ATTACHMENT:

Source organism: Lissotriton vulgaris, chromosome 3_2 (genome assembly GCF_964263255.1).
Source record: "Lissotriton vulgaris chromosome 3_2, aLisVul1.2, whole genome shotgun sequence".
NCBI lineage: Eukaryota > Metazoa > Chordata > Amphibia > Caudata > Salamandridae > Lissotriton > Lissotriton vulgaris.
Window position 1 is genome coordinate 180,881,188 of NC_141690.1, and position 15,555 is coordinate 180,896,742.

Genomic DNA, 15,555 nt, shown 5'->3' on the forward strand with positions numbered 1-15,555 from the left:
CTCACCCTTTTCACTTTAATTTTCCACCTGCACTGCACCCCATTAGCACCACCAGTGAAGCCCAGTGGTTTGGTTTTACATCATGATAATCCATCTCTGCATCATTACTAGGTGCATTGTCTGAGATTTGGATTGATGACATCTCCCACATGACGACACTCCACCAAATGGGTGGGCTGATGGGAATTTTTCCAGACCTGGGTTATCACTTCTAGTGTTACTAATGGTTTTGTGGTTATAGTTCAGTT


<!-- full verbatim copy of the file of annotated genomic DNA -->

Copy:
Source organism: Lissotriton vulgaris, chromosome 3_2 (genome assembly GCF_964263255.1).
Source record: "Lissotriton vulgaris chromosome 3_2, aLisVul1.2, whole genome shotgun sequence".
NCBI lineage: Eukaryota > Metazoa > Chordata > Amphibia > Caudata > Salamandridae > Lissotriton > Lissotriton vulgaris.
Window position 1 is genome coordinate 180,881,188 of NC_141690.1, and position 15,555 is coordinate 180,896,742.

Genomic DNA, 15,555 nt, shown 5'->3' on the forward strand with positions numbered 1-15,555 from the left:
CTCACCCTTTTCACTTTAATTTTCCACCTGCACTGCACCCCATTAGCACCACCAGTGAAGCCCAGTGGTTTGGTTTTACATCATGATAATCCATCTCTGCATCATTACTAGGTGCATTGTCTGAGATTTGGATTGATGACATCTCCCACATGACGACACTCCACCAAATGGGTGGGCTGATGGGAATTTTTCCAGACCTGGGTTATCACTTCTAGTGTTACTAATGGTTTTGTGGTTATAGTTCAGTT